May I take out of the New Testament the poignant picture of that culture in that day? Where did that Gadarene demoniac live? He cried by day and by night. Where was his home? Where did he live? The Bible says he lived among the tombs. He lived among the dead [Mark 5:1-5]. Do you ever think when you read the story of these lepers—a leper, they could just walk right up to the Lord Jesus, just walk right up to Him. The Lord would be thronged by thousands of people, pressing Him on every side, and yet a leper would just walk right up to Him [Matthew 8:1-3]. Do you ever think, “How could he do that?” Well, the reason is wherever he was and wherever he went, the people fell away from him, fell away from him, fell away from him. And he walked in the midst of an icy circle. The leper was remanded to the tombs. Or take again that unfortunate who was walking from Jerusalem to Jericho and fell among thieves who beat him and robbed him and left him for dead! And on one side, there walked the Levite—passed him by. And on the other side, there walked the priest who passed him by [Luke 10:30-32].
The whole world was like that, and yet—all of us know, there’s not a school youngster here that doesn’t know it—there never has been a civilization so graced by genius and art as the Greco-Roman empire. There have never been geniuses at statuary as they, never! In architecture, in literature, in drama, in poetry, in painting, in every area of the arts, the Greeks excelled and the Romans were fast after. Yet it was in that civilization, and it was in that culture that these who were so unfortunate were forgotten, and forsaken, and left to perish and to die! Then came our Lord Jesus and His people washing stripes, washing stripes, healing the hurt of humanity [Acts 16:33]. And wherever the gospel has been preached, there will you find the ministry of the people of God washing stripes, washing stripes, washing stripes.
I have tried to describe for you how I felt in West Africa, where they threw and turned out all of those lepers to perish of exposure and hunger and starvation. And little children have leprosy, little-bitty kids, and teenagers, and fathers and mothers. Their extremities fall off, their noses fall off, their ears fall off, their digitals, their fingers and toes fall off; they become horrible, horrible. And they’re cast out. God’s missionary, Dr. Goldie—our missionary—gathered them together in what he called “clan settlements.” And in a great arc through West Africa, he gathered them together. Here and then miles and miles there, other miles and miles there, and ministered to them. I went with him, preaching the gospel to them, building mud churches, churches made out of solid mud! Preaching the gospel to them, loving them, washing stripes, washing stripes; the gospel of Christ.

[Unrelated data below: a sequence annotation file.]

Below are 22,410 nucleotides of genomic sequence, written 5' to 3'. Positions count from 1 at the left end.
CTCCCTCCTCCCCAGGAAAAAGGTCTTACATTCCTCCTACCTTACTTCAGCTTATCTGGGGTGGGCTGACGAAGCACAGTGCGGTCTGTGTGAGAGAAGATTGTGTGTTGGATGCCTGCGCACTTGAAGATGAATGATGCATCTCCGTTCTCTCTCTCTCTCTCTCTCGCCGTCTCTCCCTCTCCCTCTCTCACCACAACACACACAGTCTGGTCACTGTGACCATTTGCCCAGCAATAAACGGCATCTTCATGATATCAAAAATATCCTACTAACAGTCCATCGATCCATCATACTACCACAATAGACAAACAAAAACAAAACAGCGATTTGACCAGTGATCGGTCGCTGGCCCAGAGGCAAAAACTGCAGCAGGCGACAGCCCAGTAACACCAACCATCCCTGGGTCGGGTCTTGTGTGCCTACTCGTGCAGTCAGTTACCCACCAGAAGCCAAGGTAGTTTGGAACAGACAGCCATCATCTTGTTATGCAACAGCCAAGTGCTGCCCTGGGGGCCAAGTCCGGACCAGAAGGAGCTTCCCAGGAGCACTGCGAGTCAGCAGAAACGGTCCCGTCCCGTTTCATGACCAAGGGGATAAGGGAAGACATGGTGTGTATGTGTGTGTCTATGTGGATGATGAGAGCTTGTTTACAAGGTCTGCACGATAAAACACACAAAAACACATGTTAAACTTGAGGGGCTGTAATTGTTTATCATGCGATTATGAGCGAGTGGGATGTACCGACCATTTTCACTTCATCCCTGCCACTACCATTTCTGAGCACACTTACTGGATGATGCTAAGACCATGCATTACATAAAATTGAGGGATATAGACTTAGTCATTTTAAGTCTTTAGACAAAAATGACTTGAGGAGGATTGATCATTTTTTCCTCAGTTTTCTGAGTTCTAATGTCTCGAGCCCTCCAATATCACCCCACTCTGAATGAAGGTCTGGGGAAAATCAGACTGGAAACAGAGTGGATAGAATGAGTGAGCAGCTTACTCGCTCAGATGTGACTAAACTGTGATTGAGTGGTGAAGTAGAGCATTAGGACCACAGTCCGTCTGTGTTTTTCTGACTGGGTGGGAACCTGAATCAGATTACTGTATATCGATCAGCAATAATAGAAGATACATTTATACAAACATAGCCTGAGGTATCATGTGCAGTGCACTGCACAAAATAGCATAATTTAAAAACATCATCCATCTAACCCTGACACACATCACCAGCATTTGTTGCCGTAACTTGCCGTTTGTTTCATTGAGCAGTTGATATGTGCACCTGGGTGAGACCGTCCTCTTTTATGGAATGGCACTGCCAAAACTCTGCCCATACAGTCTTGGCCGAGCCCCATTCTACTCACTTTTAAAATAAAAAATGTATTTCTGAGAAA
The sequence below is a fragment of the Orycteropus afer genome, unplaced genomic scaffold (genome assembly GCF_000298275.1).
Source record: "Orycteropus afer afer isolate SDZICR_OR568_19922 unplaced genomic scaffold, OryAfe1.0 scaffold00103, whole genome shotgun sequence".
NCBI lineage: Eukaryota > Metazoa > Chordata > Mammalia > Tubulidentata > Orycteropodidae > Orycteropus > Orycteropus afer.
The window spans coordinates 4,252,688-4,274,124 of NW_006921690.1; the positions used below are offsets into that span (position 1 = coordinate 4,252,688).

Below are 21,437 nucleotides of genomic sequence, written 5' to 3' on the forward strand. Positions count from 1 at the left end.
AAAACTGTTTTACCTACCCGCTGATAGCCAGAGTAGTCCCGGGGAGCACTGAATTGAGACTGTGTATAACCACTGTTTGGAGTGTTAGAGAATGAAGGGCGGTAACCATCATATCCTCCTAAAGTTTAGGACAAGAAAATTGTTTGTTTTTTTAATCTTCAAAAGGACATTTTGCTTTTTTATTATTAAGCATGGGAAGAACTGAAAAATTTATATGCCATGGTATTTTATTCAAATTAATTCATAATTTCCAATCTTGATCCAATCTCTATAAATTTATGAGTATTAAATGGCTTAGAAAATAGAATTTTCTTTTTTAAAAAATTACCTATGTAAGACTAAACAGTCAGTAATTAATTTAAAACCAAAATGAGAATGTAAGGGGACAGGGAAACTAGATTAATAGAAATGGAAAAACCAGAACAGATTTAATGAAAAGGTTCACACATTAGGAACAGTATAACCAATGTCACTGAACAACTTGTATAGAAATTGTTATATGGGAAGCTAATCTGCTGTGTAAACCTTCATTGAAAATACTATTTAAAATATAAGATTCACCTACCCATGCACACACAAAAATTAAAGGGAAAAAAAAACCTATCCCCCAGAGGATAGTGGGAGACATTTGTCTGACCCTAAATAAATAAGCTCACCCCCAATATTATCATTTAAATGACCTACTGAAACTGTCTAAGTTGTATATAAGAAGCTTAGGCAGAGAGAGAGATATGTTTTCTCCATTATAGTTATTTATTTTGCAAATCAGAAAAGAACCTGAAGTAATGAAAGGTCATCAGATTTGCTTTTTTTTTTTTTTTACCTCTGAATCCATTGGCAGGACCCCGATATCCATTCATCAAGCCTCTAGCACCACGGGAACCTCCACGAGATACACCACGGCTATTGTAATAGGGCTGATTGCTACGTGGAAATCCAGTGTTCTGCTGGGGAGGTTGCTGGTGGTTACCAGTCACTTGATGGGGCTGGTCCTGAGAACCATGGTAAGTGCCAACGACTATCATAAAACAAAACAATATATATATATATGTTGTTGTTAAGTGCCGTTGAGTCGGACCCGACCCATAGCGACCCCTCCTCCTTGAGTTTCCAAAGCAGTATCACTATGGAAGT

In the most forsaken and out of the way place I ever saw in my life in south central Africa, I went to the hospital at Sanyati where our beloved members, Dr. Giles Fort and Wanda his wife, were the two physicians there—retired now, here in our congregation. There I walked up and down those hallways, extensive, and looked at their ministries to those people; washing stripes, washing stripes, washing stripes.
Not in a thousand lifetimes could I forget how I felt one time when I stood in a church, pressed on every side by those half-naked people, illiterate, untaught, waiting for my appointment to preach there, standing there, and beyond the man in the pulpit, and on the backside of the wall, there was a picture of our Lord, and around Him, this caption: “Jesus is the answer to every human need.” Jesus is the answer to every human need; washing stripes, healing the hurt of humanity.
It was a new thing, it was God washing stripes [John 13:3-5]. I tell you sweet people, out of all the things—and they are multitudinous—in which our church is engaged, nothing pleases my heart more or makes me more grateful for you than our ministries through our twenty-eight chapels. We have a crisis closet here, and every Lord’s day we gather food and clothing, and during the days of the week, and we give it out to those poor people. Washing stripes, healing hurts, Lord, I’m so glad I belong to the family of God! [I] wouldn’t trade the life in this dear church for any other in the earth.
FEET AND WASHING STRIPES
A. Background of the
quarreling about who would be greatest
B. Jesus disrobed,
washed their feet
II. Washing feet – the attitude of humility
A. God washing feet
1. Servants for
B. “Where Shall I Work
III. Washing stripes – the act of humility
A. Paul and Silas
beaten, in jail, singing and praising God (Acts 16:22-25)
B. God opened prison
doors, loosed their bonds; but they stayed
C. Change in the cruel
1. He washed
D. Washing stripes a
symbol of the Christian faith
1. The background
of the Greco-Roman culture
a. Gadarene demoniac
lived among tombs
b. Isolation of the
c. Man for whom the
Samaritan cared for
E. Wherever gospel
preached, there is the ministry of the people of God
1. Dr. Goldie’s
2. Dr. Giles and